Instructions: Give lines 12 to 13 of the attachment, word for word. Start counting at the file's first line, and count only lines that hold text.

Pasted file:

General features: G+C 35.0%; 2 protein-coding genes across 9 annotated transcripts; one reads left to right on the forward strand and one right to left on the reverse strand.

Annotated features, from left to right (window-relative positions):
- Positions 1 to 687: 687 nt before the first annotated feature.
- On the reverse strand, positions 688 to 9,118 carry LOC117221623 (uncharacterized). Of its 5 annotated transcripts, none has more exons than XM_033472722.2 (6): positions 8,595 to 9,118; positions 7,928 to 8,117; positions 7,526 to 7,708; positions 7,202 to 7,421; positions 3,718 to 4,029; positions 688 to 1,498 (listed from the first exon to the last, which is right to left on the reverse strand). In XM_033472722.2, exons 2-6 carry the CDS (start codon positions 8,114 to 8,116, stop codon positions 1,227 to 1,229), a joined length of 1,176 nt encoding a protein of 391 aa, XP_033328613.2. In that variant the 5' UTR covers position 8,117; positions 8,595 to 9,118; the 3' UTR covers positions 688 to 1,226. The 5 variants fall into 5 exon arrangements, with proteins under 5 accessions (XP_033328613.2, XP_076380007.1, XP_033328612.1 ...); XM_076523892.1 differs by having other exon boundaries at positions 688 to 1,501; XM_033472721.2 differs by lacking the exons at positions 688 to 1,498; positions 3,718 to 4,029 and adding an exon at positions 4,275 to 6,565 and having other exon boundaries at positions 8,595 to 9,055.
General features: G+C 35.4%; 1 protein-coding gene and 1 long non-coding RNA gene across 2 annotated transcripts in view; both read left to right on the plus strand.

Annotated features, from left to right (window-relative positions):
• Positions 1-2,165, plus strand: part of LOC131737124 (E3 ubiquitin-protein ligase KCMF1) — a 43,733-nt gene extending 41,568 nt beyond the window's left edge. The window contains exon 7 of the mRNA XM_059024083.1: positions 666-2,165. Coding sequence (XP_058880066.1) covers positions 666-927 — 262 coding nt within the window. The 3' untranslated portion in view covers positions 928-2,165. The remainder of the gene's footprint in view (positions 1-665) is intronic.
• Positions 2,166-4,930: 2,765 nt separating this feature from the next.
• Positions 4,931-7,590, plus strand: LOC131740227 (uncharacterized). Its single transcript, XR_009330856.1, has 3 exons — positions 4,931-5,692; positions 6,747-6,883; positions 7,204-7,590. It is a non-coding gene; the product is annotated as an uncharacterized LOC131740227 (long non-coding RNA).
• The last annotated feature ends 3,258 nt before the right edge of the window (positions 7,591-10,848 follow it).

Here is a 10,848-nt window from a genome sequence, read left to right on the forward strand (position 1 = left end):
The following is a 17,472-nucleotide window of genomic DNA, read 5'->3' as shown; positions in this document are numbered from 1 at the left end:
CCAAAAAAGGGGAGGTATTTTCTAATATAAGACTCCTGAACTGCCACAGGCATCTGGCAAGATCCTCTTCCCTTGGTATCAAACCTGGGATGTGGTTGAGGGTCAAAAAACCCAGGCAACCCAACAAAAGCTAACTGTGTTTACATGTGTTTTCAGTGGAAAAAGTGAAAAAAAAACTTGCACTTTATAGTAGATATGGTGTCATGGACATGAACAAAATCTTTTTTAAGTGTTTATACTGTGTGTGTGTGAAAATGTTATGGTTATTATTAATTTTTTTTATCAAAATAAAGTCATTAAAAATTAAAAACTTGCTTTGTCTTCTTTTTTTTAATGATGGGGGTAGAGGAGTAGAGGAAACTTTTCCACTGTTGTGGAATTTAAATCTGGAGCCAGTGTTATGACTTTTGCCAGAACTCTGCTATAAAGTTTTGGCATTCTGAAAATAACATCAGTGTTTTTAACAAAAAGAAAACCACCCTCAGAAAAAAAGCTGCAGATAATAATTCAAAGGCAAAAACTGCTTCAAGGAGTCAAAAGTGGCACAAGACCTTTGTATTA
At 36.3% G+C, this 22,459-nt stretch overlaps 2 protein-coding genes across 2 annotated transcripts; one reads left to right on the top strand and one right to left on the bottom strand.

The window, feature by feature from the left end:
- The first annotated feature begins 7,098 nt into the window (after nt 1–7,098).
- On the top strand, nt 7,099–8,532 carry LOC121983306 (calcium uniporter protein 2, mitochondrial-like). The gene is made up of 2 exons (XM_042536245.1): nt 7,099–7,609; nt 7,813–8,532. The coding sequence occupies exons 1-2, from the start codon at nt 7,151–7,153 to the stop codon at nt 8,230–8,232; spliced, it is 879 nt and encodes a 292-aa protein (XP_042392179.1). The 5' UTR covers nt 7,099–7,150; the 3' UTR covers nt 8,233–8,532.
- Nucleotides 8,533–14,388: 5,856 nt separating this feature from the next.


The following is a 17,472-nucleotide window of genomic DNA, read 5'->3' as shown; positions in this document are numbered from 1 at the left end:
CCAAAAAAGGGGAGGTATTTTCTAATATAAGACTCCTGAACTGCCACAGGCATCTGGCAAGATCCTCTTCCCTTGGTATCAAACCTGGGATGTGGTTGAGGGTCAAAAAACCCAGGCAACCCAACAAAAGCTAACTGTGTTTACATGTGTTTTCAGTGGAAAAAGTGAAAAAAAAACTTGCACTTTATAGTAGATATGGTGTCATGGACATGAACAAAATCTTTTTTAAGTGTTTATACTGTGTGTGTGTGAAAATGTTATGGTTATTATTAATTTTTTTTATCAAAATAAAGTCATTAAAAATTAAAAACTTGCTTTGTCTTCTTTTTTTTAATGATGGGGGTAGAGGAGTAGAGGAAACTTTTCCACTGTTGTGGAATTTAAATCTGGAGCCAGTGTTATGACTTTTGCCAGAACTCTGCTATAAAGTTTTGGCATTCTGAAAATAACATCAGTGTTTTTAACAAAAAGAAAACCACCCTCAGAAAAAAAGCTGCAGATAATAATTCAAAGGCAAAAACTGCTTCAAGGAGTCAAAAGTGGCACAAGACCTTTGTATTA